Another reason I like Okular is going through edits takes some time (versus scribbling in red pen). This is a feature, not a bug. The deliberation that comes with using the tool undermines the almost God complex I’ve previously felt when reviewing and approving collateral.
Just last week I was working with a designer on a product specifications sheet. I retracted several edits I’d initially logged after realizing what the designer was seeing when they first created a draft submitted for my review.
Retracting edits almost never happened when I was on past red ink power trips.
On net, I’ve found Okular makes creating PDF collateral more efficient. This comes in-part at the expense of the reviewer needing to be more deliberate. This trade-off is totally worth it.
I love creating and using PDFs for sales collateral and marketing materials. They work. So I’ve spent a lot of time creating PDFs over the years. What do you think? Do you have any tools you recommend?
I’ve had a long-time personal goal of improving my ability to talk, read, and write in Spanish. This year, I’m doing it. Here are resources you might also find useful too, with a specific focus on tools for desktop Linux users.
Configuring Your Keyboard
If you are like me, your keyboard probably has a U.S. English layout for the keys. This means you’re going to need a software fix to easily type accents and other special characters in Spanish, like ñ.
This is shown below in Pop!_OS 18.04, which applies to Ubuntu 18.04 and possibly other Linux distros with GNOME. Regardless, you should be able to find how to do this on your operating system with an online search.
Go to Settings
Click Region & Language
Click + to Add
Search for Spanish
Select and Add Spanish
See the keyboard selection (top bar)*
See the Keyboard Layout**
* In Pop!_OS (and I think GNOME in general), you can quickly switch between keyboard selections with Super + Space Bar.
** Select the Keyboard Layout menu and hit different keys, they will change color on the screen to indicate when you are activating them. Depending on the physical keyboard layout on your computer, you may need to go back to Step 6 and select a different layout option.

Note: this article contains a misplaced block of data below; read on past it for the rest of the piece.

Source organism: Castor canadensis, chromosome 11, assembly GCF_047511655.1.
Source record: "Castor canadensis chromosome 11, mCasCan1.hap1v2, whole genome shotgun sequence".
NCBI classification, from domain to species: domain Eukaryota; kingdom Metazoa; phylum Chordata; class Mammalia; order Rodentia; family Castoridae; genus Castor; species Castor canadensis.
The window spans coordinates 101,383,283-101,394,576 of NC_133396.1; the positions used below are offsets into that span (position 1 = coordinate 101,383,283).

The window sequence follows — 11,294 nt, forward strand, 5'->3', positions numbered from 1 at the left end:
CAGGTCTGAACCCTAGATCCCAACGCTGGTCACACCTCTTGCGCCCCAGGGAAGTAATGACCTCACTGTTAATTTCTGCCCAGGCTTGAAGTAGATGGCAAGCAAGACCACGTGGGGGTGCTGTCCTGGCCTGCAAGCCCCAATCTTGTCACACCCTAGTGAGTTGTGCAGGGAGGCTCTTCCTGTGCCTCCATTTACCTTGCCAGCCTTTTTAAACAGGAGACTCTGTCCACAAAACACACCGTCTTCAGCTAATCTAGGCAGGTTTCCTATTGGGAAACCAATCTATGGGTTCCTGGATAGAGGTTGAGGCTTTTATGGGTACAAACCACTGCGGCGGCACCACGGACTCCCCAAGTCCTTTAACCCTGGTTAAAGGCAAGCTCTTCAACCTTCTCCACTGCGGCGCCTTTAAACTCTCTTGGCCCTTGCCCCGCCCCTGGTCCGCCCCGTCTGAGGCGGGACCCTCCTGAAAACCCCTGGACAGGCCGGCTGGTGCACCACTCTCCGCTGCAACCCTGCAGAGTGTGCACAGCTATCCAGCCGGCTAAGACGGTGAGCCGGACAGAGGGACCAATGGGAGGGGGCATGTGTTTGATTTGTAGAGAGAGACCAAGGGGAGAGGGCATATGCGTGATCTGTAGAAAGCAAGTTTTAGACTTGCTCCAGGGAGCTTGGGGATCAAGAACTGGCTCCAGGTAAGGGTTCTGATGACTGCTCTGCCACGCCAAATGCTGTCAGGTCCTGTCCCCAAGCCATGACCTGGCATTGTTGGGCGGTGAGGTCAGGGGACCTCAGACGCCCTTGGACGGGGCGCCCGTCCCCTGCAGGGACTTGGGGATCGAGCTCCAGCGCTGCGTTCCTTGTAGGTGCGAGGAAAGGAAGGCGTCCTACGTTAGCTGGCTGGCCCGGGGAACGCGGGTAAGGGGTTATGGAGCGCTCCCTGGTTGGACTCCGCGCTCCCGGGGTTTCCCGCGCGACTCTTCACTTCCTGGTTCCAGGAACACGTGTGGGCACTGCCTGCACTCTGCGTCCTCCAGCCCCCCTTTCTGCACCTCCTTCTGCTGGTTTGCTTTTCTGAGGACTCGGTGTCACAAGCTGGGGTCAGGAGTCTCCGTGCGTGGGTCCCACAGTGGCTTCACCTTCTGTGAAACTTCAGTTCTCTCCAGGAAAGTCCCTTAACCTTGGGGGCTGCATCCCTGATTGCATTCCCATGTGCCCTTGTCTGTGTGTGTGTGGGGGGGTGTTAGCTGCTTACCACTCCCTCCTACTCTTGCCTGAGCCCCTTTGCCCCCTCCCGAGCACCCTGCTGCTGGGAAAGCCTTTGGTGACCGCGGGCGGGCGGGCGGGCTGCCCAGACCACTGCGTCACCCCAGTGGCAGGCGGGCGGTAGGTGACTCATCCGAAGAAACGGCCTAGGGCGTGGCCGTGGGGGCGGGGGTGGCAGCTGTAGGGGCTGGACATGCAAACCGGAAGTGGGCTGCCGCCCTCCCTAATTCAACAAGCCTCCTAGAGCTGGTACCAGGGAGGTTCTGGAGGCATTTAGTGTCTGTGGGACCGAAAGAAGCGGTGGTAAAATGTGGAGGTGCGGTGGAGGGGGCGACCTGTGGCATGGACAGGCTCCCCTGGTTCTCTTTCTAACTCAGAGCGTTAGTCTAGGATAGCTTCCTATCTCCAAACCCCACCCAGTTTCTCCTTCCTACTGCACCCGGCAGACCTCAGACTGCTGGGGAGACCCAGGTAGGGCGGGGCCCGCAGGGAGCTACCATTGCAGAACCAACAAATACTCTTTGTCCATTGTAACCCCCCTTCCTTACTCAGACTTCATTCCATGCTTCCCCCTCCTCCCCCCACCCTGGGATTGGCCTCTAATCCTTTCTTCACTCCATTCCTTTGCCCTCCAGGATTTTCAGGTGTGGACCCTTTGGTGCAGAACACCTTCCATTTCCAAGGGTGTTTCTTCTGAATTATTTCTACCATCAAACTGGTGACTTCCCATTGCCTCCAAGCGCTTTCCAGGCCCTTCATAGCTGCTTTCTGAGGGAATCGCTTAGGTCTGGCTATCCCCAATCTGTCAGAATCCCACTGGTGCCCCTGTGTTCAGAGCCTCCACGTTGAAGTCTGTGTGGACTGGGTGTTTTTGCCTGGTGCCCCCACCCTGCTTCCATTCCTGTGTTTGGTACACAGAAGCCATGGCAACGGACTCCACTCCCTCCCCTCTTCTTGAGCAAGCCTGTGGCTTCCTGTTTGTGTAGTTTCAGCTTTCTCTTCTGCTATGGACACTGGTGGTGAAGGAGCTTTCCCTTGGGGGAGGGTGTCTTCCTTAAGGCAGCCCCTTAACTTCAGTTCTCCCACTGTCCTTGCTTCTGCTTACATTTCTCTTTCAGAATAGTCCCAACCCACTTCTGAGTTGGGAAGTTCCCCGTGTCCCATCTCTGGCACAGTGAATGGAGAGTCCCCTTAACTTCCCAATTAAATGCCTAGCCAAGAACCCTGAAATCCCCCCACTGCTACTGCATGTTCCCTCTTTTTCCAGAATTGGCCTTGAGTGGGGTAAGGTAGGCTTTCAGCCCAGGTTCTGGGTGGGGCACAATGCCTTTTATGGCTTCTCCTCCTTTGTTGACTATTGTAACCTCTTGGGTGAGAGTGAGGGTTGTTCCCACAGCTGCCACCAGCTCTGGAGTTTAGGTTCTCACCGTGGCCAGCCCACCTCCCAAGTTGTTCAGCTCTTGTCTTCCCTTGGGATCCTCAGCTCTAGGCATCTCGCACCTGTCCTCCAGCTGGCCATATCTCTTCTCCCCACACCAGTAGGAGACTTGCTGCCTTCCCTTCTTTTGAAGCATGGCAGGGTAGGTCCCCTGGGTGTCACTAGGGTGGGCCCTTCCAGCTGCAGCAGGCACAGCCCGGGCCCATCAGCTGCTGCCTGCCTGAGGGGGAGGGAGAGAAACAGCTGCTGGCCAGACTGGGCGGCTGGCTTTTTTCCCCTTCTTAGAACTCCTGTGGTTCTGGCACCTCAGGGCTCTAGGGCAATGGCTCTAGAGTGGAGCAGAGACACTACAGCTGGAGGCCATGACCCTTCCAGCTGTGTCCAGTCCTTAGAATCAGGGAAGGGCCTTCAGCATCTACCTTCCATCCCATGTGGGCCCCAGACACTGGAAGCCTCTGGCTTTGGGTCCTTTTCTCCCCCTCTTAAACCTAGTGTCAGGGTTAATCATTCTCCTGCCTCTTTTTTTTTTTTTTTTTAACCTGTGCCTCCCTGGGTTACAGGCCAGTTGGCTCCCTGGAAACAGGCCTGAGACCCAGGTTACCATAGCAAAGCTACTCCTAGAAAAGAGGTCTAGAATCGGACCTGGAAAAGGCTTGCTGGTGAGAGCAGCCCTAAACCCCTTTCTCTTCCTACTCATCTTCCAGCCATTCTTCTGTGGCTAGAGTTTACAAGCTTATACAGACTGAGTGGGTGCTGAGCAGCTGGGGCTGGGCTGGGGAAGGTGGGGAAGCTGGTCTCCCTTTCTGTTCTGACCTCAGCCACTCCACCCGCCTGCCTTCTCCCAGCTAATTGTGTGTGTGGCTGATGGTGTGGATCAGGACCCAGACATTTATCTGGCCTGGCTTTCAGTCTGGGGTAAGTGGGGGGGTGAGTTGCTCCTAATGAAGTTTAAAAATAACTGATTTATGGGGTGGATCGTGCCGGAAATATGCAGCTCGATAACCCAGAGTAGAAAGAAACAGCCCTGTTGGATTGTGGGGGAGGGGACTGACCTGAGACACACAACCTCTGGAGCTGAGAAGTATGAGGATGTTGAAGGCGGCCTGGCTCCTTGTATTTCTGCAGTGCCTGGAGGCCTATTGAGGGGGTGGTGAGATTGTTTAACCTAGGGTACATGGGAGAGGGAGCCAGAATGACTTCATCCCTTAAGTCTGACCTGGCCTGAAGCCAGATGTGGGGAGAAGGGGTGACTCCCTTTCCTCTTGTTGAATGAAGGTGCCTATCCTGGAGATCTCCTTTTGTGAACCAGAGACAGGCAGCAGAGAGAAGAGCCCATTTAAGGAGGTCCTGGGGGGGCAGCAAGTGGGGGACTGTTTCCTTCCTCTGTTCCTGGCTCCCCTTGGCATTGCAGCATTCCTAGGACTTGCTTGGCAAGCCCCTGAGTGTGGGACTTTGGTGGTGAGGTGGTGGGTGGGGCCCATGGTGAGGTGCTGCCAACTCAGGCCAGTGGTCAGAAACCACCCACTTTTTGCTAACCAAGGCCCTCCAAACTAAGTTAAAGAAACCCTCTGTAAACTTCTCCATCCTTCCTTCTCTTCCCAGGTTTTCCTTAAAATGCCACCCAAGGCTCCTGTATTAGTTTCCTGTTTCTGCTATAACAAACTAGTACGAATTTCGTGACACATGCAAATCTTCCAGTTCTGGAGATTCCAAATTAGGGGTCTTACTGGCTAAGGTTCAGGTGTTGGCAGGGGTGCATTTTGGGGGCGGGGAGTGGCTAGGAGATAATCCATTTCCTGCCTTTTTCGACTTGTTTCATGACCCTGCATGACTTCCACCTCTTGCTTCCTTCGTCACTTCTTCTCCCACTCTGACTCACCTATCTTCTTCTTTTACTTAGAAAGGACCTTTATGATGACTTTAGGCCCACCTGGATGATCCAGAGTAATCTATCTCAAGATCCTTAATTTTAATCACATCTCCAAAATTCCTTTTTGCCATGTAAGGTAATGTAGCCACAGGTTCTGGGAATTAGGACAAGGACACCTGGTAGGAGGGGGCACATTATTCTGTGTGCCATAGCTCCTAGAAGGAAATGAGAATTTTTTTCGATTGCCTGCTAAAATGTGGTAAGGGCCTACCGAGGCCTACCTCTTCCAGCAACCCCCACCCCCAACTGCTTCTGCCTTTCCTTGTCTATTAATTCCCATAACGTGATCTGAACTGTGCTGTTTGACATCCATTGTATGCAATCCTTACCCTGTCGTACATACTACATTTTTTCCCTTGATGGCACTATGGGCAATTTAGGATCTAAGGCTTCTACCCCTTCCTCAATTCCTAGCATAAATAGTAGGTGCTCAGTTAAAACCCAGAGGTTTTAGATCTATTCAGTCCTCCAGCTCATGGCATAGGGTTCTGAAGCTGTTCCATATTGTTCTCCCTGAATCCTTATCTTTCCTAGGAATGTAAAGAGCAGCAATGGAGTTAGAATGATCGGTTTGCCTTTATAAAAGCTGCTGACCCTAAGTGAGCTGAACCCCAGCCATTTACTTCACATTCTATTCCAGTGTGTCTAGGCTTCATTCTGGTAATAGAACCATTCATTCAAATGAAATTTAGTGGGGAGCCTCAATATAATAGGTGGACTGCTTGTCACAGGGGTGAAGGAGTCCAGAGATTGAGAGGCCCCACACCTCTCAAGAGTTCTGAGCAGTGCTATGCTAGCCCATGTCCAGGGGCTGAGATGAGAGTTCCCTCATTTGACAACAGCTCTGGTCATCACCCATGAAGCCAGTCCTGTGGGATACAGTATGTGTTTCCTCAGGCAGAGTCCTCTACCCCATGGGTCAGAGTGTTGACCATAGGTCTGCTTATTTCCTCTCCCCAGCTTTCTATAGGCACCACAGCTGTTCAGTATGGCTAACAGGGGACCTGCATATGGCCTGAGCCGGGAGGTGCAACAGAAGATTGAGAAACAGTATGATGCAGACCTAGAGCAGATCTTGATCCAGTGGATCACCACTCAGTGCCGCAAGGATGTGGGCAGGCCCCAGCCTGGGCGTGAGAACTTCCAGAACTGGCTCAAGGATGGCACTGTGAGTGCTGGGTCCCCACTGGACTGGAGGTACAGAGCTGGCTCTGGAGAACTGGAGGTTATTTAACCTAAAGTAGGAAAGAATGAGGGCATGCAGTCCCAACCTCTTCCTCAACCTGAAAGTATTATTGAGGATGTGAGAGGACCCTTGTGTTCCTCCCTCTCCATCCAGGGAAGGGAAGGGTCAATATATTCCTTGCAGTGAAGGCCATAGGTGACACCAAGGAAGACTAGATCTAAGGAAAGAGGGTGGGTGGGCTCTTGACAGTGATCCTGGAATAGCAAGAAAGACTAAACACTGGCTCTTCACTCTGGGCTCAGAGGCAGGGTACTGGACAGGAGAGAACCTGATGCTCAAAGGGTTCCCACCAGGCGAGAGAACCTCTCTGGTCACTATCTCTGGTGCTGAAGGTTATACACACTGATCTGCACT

Next you could buy physical stickers for your keyboard. If you are going to be writing a lot and are only used to the U.S. English layout, this is worth considering. There are a lot of options, but Keyshorts looks interesting. (I haven’t brought from them and don’t have an affiliate link.)
There are other online translation services that also have mobile apps. An open source option is Apertium, which also has a desktop application (see below). The most popular (in the U.S.) are probably Google Translate and Bing Translator by Microsoft. Pretty serious caution on using these. They’ll be helpful for getting the gist of phrases, but they can be inaccurate.
There are many active Spanish translation groups and efforts in the Linux community. These resources, especially the ones with glossaries, are helpful for seeing how certain phrases are translated/interpreted:
The last time I considered this site’s design it was just a placeholder for basic information about me on the Internet. Since then I’ve started working on a few projects and I’m planning on blogging, so it’s time for a refresh.
Here’s what’s new:
Theme: Chose the Libre 2 Theme by Automattic (the company behind WordPress).
Dark Color Scheme: Light-on-dark is easier on the eyes, consumes less battery, plus I just like it more.
Spanish: Started translating parts of into Spanish and will be doing more of that as I work on improving my Spanish.
Consolidated Navigation: Simplified navigation and moved from tabbed, left-column sidebar to simple top-bar.
Updated Footer: Added blog subscription and copyright/license information to the footer so they’re viewable across the site.
If you have any thoughts on the new design — in particular if there are ways to improve accessibility — I’d appreciate your feedback.